It’s Christmas Eve.
I’m center stage at my church in downtown Minneapolis with a spotlight on me and a microphone in front of me.
The track starts, the band follows, and I hear the prompt in my in-ear monitors to sing the first verse of “O Holy Night”.
We’d rehearsed earlier that week, the recording had been playing in my car in preparation, and the final practice just an hour earlier went smoothly. I was ready.
Until half-way through that verse when I realized how off tempo I was. I could feel the beat behind me dragging. I knew it was my fault, but as my panic increased, I knew there was nothing I could do to correct the situation.
I wanted to just stop; I felt like I could walk away from the mic and have the more experienced, better sounding worship leader next to me take over and sing this iconic Christmas song.
“Why did she have me lead this song anyway?”
“She’s the one that they pay to do this”.
“Hasn’t she recorded albums or something?”
When moments like these (maybe not always to the degree to screwing up a pivotal point of the Christmas Eve service) happen, my thoughts immediately spiral.
“There are so many more talented people that should be up here instead.”
“I let my band down …”
“Am I even good enough to lead worship?”
“I let this church down …”
“How am I going to face these people after this set?”
“I let God down …”
I understand there needs to be a level of excellence when leading worship. I think band auditions are a good thing. I think rehearsals are necessary. But “being the best” is not what it takes to be a worship leader.
One time someone told me I had a very “congregational voice.” I didn’t really know what they meant by that or whether I should be offended by that comment, but that is now my favorite way to express my style of worship leading.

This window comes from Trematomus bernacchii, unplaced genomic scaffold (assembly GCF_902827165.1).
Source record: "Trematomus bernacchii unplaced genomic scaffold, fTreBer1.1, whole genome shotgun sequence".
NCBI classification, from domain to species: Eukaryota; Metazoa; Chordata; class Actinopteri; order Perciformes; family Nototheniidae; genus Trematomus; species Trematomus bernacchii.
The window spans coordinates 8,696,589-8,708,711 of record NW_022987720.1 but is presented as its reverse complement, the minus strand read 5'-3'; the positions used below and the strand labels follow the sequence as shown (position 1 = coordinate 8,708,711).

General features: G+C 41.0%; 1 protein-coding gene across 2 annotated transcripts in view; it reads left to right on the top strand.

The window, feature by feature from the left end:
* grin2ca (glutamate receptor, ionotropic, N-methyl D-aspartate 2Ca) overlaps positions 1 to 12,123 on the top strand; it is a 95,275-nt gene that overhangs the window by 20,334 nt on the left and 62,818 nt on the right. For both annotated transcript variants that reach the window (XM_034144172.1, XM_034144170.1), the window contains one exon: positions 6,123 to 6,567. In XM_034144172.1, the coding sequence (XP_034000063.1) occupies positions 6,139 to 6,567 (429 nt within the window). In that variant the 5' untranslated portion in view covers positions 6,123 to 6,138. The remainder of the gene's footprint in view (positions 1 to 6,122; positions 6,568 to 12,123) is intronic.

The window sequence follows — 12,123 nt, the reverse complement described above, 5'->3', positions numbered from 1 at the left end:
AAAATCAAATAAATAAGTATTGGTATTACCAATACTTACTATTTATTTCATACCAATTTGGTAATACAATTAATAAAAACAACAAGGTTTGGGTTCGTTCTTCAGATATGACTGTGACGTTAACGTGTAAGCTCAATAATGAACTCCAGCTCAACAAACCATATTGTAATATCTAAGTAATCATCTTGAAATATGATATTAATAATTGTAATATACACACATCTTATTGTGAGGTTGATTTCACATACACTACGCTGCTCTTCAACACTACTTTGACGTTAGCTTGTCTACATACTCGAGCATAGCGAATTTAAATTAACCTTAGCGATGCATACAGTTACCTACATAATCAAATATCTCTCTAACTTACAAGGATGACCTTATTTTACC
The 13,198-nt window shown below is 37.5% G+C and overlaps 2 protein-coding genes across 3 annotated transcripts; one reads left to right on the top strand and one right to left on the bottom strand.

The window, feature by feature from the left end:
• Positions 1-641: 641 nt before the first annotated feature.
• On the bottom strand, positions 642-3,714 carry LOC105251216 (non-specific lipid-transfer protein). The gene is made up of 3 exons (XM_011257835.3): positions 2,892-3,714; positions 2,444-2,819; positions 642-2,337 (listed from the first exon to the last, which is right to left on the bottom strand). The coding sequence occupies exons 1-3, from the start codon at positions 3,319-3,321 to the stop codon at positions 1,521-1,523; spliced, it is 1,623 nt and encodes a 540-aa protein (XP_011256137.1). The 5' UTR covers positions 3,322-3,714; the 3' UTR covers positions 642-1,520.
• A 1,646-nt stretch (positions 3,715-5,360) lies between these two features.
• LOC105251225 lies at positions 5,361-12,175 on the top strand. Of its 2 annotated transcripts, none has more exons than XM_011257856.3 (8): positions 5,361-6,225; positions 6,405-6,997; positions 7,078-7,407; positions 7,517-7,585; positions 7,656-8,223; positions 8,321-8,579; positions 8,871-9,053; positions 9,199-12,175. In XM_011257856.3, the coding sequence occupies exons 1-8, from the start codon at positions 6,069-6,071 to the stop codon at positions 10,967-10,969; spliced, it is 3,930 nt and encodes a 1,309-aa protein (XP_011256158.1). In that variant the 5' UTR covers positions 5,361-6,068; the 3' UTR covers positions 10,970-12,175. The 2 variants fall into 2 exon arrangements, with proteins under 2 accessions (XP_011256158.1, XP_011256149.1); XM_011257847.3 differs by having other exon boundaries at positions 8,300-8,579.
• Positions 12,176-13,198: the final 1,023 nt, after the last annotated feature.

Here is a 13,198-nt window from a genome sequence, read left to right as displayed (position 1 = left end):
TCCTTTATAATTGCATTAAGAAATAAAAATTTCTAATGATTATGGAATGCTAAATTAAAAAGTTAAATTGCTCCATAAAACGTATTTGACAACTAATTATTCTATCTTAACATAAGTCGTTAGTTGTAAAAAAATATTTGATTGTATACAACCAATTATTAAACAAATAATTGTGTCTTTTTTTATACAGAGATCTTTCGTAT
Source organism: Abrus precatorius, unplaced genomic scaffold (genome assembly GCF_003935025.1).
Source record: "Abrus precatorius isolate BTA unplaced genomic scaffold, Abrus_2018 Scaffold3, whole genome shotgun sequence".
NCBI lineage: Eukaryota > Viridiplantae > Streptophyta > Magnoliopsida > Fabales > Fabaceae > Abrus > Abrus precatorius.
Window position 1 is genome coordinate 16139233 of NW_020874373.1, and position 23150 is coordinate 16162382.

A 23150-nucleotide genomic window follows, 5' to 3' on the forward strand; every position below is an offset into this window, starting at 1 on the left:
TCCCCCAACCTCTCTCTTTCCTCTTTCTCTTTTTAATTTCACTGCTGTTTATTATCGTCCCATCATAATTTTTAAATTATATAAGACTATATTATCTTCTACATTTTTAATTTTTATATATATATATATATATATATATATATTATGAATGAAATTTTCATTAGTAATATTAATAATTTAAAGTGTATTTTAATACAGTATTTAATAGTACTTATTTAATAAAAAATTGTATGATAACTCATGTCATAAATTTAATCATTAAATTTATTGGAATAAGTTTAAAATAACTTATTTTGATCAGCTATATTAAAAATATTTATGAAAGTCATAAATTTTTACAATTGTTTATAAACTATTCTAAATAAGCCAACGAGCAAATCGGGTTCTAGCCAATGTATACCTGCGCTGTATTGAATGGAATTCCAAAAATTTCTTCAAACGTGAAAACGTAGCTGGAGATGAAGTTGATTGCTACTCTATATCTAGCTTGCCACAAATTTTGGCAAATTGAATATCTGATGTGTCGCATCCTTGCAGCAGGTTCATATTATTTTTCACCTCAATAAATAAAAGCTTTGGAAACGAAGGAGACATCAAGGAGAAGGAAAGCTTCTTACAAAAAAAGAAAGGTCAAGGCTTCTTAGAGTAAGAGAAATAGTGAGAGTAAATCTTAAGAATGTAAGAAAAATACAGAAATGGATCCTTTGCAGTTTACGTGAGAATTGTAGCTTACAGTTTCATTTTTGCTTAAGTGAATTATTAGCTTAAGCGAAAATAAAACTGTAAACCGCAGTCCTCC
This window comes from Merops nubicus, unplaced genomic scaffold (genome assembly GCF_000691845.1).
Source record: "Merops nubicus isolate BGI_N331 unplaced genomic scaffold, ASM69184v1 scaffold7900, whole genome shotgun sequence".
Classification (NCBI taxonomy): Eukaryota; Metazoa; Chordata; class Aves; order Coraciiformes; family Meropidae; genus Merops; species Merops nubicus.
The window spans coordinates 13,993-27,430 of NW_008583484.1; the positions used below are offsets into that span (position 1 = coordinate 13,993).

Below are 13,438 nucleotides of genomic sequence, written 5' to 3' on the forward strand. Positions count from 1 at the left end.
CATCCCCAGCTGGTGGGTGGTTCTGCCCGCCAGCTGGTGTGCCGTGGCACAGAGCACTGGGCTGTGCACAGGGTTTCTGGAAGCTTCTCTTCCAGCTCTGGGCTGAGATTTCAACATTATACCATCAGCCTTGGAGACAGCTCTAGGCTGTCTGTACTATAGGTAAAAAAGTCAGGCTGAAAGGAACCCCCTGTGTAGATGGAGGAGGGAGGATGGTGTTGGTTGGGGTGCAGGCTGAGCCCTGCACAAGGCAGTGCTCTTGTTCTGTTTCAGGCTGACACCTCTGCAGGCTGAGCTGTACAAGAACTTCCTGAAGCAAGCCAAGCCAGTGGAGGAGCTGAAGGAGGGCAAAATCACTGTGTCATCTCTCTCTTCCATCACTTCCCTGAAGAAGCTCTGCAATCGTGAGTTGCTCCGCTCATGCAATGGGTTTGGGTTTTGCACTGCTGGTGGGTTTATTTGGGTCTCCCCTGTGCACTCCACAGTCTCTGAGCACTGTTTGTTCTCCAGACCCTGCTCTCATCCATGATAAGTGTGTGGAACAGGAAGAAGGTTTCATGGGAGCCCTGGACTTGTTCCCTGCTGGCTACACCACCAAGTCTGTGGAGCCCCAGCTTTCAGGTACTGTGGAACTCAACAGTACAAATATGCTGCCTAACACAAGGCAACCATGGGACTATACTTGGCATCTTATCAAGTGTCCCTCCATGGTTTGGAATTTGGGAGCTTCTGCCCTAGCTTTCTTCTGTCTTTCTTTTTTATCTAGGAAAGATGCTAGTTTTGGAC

In all honesty, I sound like just about everyone else in the room that can carry a tune. There is nothing remotely amazing about my voice and my range is perfectly average.
I’ve had to put my insecurity behind me. I’m not on stage for a show nor to show off. As cliché as it is, I have an audience of One. So, what’s the big deal if the vocalist’s voice cracks if their heart is in the right place?
Being a worship leader has absolutely nothing to do with the person on the platform and absolutely everything to do with God. It’s about becoming less so that people can see Him more. It’s about putting Aly Halbakken aside, proclaiming truth, and leading people to experience God through music.
So, here’s my challenge:
- If you’ve been called to lead, lead well.
Don’t believe the lie that you’re not good enough. If you have been entrusted to lead, God has you there for a purpose. If you allow the fear of letting people down rule, you can actually hinder the work God wants to do through you.
- Keep perspective of Whom you’re praising.
Bring your best and trust that God will work through that, but remember Who your worship is for. When it can be tempting to look for worldly affirmation and approval, remember the fixation of your heart is what brings God glory.
- Your identity is not based on your performance.
You are worth more than the outcome. This applies in all areas. If you get a bad grade or miss the winning soccer goal, God’s love for you hasn’t wavered and your identity hasn’t changed. Your accomplishments don’t define you.
- Pursue the passions He has placed on your heart.
Don’t let fear stop you from pursuing the passions God has woven deep into you. You are His vessel and He is going to use you for great things.
Guys, even writing this blog, I’ve been fearful to post because I don’t want to say the wrong thing. Sometimes I’ll rewrite the same sentence six times over again. Putting yourself out there, knowing you’re not the best writer or singer or whatever you do, is scary.
But I’m going to bring my best. That’s all God asks of me. I will work to stop comparing myself to others and continue to pursue these things for His glory alone.
A little prayer:
May your worship be more about the condition of your heart and focusing on His greatness. May you always bring your best musically and serve Him by using the talents He has given you. But let there be a wave of relief in remembering how much greater worship is than a seamless production. He is so worthy of our selfless praise.
What is an area where you have to give up your fear of failure?